• Helsinki Commission Co-Chairman Smith Introduces Resolution Marking 20th Anniversary of Good Friday Agreement

    WASHINGTON—Ahead of the 20th anniversary of the Good Friday Agreement on April 10, Helsinki Commission Co-Chair Rep. Chris Smith (NJ-04) and a bipartisan group of members from the Ad Hoc Committee on Irish Affairs have introduced a resolution to reaffirm U.S. Congressional support for the agreement and expressed concern about the failure to adequately implement certain aspects of it. “The Good Friday Agreement brought peace to Northern Ireland, a tremendous achievement,” said Rep. Smith. “Yet aspects of the agreement that require accountability for past abuses have been only partially implemented. The British government admits to collusion in paramilitary murders, but in many case has refused to bring to justice state agents guilty of grave crimes—a violation of the agreement and basic international human rights law.” Smith’s resolution, H.Res.777, commends the Good Friday Agreement, calling it “a blueprint for sustainable peace in Northern Ireland.” The resolution also notes that certain aspects of the agreement remain unfulfilled, including those related to devolved government, police reforms, and accountability for past abuses. It also calls on the British Government to establish a full, independent, and public judicial inquiry into the 1989 murder of human rights lawyer Patrick Finucane, and urges the U.S. Secretary of State to appoint a Special Envoy for Northern Ireland. Rep. Eliot Engel (NY-16), the lead Democrat cosponsor of the resolution, said, “For 20 years, the Good Friday Agreement has been the backbone of the northern Irish political process. It provided a path forward for the two communities to live together and govern this long-disputed land in peace. It also helped clear the way for dealing with the challenges that remain: reconciliation, an honest reckoning of what took place, and justice for those who have yet to see it. This resolution rightfully recommits us to the values and principles underlying the Good Friday Agreement and commemorates the Agreement’s first 20 years.” Rep. Richard Neal (MA-01), Chair of the Friends of Ireland, said: “As we recognize the 20th anniversary of the Good Friday Agreement this year, the United States must continue to play a meaningful role on the island of Ireland in order to ensure that all aspects of that landmark peace accord are implemented in full. I believe this timely resolution expresses those concerns clearly and in great detail.” “It’s important that we mark this anniversary,” said Smith. “The Good Friday Agreement is as relevant now as ever, given the uncertainties that Brexit has created. And many Americans played key roles in facilitating the Good Friday Agreement, and in promoting its implementation. We still have a role to play in urging reconciliation through truth and justice.” H. Res. 777 was introduced with Reps. Eliot Engel, Joe Crowley (NY-14), Richard Neal, and James McGovern (MA-02) as original cosponsors. Reps. Smith, Engel, and Crowley are Co-Chairs of the Ad Hoc Committee on Irish Affairs, and Rep. Neal is Chair of the Friends of Ireland—both are Congressional caucuses concerned with supporting justice and human rights in Ireland and Northern Ireland. Between 1969 and 1999, during a period known as “The Troubles,” almost 3,500 people died as a result of political violence in Northern Ireland. On April 10, 1998, the two Governments of Ireland and the United Kingdom—along with Northern Ireland political parties participating in peace talks, reached a political settlement and signed the Good Friday Agreement. However, full implementation of the agreement has been challenging. Rep. Smith has chaired 16 congressional hearings on the Northern Ireland justice and peace process, many of them focusing on issues of police reform and government collusion in the crimes of paramilitary organizations. Four of Rep. Smith’s bills and resolutions have been passed addressing the British government’s role in the murder of human rights lawyer Patrick Finucane, most recently H. Con. Res. 20 (110th Congress, 2007).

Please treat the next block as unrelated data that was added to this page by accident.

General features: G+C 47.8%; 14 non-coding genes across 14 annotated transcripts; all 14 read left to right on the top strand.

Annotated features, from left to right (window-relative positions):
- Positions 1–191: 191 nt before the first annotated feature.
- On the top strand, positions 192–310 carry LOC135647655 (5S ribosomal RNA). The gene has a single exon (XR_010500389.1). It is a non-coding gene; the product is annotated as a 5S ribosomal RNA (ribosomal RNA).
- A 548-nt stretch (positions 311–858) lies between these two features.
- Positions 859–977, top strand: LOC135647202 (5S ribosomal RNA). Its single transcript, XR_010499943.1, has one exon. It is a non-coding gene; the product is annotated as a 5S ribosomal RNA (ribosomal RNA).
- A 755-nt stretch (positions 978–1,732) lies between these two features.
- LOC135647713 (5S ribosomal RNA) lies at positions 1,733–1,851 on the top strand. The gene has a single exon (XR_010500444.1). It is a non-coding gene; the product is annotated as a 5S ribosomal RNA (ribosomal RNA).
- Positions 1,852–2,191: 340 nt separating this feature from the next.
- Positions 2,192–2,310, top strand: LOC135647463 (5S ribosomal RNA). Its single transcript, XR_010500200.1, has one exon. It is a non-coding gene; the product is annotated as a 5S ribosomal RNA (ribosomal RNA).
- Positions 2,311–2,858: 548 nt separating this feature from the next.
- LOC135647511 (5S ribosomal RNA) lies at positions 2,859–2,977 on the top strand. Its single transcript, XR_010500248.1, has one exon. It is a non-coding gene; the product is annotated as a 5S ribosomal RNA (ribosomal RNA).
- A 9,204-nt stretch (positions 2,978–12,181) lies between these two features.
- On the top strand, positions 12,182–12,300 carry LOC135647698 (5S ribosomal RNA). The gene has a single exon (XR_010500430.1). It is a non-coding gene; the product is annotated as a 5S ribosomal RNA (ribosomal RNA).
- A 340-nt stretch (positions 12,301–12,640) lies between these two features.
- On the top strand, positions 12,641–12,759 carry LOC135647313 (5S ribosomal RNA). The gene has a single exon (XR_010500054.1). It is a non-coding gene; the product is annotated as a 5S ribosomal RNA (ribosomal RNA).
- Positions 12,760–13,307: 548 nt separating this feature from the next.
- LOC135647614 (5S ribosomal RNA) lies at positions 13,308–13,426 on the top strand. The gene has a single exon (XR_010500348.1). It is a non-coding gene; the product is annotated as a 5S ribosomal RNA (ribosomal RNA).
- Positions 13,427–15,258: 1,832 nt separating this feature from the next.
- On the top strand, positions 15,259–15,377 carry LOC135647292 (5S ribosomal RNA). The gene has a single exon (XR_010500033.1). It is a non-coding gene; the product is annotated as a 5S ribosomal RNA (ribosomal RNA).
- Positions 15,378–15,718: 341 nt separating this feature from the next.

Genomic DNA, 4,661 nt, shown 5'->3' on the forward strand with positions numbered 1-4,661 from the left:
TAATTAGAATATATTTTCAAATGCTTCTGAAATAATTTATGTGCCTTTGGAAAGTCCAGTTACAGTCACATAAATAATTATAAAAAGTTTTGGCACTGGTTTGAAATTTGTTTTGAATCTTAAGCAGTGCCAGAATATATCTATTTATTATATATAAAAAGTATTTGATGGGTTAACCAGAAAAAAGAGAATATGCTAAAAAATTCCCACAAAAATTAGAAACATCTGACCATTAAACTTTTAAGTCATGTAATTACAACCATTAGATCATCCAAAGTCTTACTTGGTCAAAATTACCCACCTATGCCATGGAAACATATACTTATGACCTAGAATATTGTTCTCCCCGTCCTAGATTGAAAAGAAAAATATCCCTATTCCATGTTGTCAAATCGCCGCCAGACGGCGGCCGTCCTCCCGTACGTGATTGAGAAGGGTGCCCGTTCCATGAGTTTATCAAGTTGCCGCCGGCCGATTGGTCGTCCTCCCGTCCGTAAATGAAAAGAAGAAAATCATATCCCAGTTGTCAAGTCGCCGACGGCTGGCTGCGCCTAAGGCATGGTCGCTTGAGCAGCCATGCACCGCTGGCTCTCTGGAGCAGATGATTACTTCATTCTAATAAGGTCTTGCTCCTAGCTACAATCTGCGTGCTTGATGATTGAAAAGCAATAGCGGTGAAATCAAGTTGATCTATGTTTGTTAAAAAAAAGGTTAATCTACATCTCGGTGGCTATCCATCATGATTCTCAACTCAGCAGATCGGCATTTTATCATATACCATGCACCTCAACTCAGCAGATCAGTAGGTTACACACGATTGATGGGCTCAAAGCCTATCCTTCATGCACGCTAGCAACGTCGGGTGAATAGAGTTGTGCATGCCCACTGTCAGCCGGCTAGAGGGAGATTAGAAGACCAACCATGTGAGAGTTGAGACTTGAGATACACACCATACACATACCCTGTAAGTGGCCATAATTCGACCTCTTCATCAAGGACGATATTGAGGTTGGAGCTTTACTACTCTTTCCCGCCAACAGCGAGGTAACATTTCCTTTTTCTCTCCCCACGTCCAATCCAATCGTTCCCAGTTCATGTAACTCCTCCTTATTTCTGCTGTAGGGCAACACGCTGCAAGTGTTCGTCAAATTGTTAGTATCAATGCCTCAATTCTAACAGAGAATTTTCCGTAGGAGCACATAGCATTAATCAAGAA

• Religious Freedom in the National Security Strategy of the United States

    The National Security Strategy of the United States is the most important comprehensive national security report an Administration releases. During the drafting process there is robust competition inside and outside government over wording. None of the first eight editions of the National Security Strategy, issued from 1987 to 1996, mentioned religious freedom. Legislation and law, grassroots advocacy, and external events like the civil war in Sudan contributed to President William Clinton including the first reference in 1997. From 1997 to 2017, eight of the nine editions, spanning two Democratic and two Republican Administration, have included religious freedom (2010 was the exception). Download the full report to learn more.

  • In Memoriam: Karen Lord (1967-2001)